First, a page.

After Boehner, Not Cantor
It has taken far too long, but the natives in the House Republican caucus are getting restless. A significant majority now recognize John Boehner does not represent their views — not even close. More importantly, they recognize he is aiding and abetting the criminal enterprise known as the Obama administration.
The speaker of the House is, as I call him, "the-enabler-in-chief." With a solid Republican majority in the House since the 2010 election, there is much the opposition party could have done to thwart President Barack Obama's attack on the Constitution, his undermining of the economy, his profligate spending, his scandalous use of the IRS to target political enemies, his cover-ups of deadly foreign blunders, and most of all, his unconstitutional birthing of Obamacare.
What has Boehner done on all these fronts? Nothing but enabled through a twisted form of political codependency. He's a facilitator for Obama. He's a collaborator.
What do I mean?
I've said it before many times, beginning in January 2011, when he took office. The House Republicans swept into office by way of the tea party with expectations they would stand up to Obama. Instead, under Boehner's direction, through his ham-handed insistence, through his thuggish, arm-twisting leadership, he gave Obama everything he needed — including all the borrowed money he needs through next year!
He held in his hand a kind of political nuclear football he could use not only to stop Obama, but actually return Washington to something resembling constitutionally limited government — with one negative vote on raising the debt limit. Instead, he consistently refused to fight Obama. He handed over the nuclear football with a wave of the political white flag. He mau-maued about abuses of the Constitution by Obama but did nothing to challenge them. He refused to expose the IRS abuse and Benghazi in meaningful open hearings. He refused to overturn Obamacare by freezing borrowing.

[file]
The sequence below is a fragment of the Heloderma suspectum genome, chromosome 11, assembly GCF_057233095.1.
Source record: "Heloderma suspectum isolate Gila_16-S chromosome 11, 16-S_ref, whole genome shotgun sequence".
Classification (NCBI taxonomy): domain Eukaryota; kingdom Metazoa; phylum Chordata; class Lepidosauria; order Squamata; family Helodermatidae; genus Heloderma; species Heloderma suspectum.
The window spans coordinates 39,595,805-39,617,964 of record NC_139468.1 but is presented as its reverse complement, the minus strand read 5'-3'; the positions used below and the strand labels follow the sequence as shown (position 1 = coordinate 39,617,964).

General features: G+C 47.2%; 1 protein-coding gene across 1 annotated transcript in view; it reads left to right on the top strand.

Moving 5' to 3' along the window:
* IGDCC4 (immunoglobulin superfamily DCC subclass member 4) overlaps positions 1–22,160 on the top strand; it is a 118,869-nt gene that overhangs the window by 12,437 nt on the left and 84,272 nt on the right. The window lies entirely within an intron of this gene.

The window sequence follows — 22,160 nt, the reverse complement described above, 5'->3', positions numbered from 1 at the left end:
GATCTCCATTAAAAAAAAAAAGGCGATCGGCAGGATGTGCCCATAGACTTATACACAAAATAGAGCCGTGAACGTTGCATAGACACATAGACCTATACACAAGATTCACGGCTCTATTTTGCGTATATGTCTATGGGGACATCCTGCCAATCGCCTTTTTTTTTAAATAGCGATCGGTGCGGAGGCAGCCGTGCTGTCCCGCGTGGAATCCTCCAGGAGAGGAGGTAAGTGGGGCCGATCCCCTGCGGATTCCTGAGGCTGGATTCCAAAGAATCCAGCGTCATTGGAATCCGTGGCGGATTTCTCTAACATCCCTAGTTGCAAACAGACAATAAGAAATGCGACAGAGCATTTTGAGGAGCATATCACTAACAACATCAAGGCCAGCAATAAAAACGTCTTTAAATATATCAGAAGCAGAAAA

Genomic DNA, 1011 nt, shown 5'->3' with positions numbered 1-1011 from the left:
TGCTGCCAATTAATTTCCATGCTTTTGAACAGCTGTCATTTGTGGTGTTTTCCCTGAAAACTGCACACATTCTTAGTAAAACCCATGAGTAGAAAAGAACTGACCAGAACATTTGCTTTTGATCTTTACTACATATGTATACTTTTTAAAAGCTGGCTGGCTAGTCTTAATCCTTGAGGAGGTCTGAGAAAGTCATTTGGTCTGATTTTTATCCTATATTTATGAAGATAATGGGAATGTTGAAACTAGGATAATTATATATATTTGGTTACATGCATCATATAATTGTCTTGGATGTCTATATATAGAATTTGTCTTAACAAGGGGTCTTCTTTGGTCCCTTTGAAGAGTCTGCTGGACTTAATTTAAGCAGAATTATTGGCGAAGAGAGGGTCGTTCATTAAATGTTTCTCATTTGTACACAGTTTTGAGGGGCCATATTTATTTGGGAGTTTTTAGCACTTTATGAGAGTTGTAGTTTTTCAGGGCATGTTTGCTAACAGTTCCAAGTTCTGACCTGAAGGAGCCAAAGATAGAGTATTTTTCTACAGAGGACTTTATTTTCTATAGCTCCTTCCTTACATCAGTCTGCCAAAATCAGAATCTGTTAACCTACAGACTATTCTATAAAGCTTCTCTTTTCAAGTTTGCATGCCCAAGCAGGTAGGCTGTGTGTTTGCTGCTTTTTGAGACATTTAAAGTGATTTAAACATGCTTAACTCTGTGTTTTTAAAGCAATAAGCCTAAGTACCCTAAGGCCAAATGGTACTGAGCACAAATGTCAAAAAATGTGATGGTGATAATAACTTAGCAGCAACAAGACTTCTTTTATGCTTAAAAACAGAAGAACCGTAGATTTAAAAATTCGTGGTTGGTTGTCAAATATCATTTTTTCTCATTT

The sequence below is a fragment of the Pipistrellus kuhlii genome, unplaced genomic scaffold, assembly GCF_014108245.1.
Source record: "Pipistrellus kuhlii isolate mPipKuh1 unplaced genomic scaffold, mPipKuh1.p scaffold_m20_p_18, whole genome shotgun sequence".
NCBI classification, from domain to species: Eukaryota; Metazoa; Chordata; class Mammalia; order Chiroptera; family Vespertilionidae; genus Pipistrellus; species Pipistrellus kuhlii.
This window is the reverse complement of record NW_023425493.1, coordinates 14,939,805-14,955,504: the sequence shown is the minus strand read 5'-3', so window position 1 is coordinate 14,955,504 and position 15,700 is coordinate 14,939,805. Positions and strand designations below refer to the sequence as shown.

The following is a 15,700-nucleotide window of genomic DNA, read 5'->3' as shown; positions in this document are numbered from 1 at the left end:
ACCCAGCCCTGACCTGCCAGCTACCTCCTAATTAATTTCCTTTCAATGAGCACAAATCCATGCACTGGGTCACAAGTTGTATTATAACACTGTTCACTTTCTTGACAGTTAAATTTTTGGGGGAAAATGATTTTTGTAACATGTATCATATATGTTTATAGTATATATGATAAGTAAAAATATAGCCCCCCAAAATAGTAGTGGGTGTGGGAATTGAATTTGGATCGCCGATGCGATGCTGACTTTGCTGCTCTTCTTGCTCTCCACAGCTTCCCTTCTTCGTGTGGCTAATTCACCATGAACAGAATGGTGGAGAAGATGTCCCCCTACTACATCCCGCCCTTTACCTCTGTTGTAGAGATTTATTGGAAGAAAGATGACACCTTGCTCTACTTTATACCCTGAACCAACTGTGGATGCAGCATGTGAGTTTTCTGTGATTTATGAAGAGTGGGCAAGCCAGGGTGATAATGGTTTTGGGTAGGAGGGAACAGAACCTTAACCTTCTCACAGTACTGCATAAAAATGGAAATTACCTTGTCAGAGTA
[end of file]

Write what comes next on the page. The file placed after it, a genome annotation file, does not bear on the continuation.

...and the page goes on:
His ineptitude and allegiance to the party establishment jeopardizes major Republican gains in the House and Senate this year.
With this in mind, House Republicans have let Boehner know his time as speaker is at hand. But who will follow him?
The man who covets the job is Boehner's No. 2 — Majority Leader Eric Cantor. But this really represents no change at all.
Cantor has backed Boehner on every significant issue. He has also been one of the loudest voices in the House promoting amnesty for illegal immigrants.
There are two ways to stop Cantor:
One is to expose him as a Boehner wannabe — which would be exactly accurate. I don't know if House Republicans understand this reality. Sometimes being too close to the action prevents you from seeing the forest for the trees. Cantor is not a risk-taker. He's not a street fighter. He's an establishment Republican focused on his own political career. This is a bad combination to say the least — especially when the future of America is at stake.
The second way to stop Cantor is to see that he is not re-elected. He's got a challenge in the Republican primary from a serious candidate — Dave Brat.
"This is probably the first time that Eric has had a credible opponent with a comparable education and background," said Amanda Chase, Cantor's former political director.
It won't be easy. Cantor's got name recognition. He's got a big war chest. And he's got the backing of establishment Republicans like Karl Rove.
But Brat has some things going for him, too. First of all, he's right on the issues. And he's got some money, too. He's also smart, with a good resume. He's the chairman of the department of economics and business at Randolph-Macon College, and heads its BB&T Moral Foundations of Capitalism program. The funding for the program came from John Allison, the former chief executive officer of BB&T who now heads the Cato Institute. And despite his libertarian leanings, he's against amnesty — making that one of his top issues in the campaign.
Can Cantor be stopped?
Yes he can. He must be stopped — either by Republican voters in his district or by Republican members of the House who ought to know better by now.
To find out more about Joseph Farah and read features by other Creators Syndicate writers and cartoonists, visit the Creators Syndicate Web page at www.creators.com.
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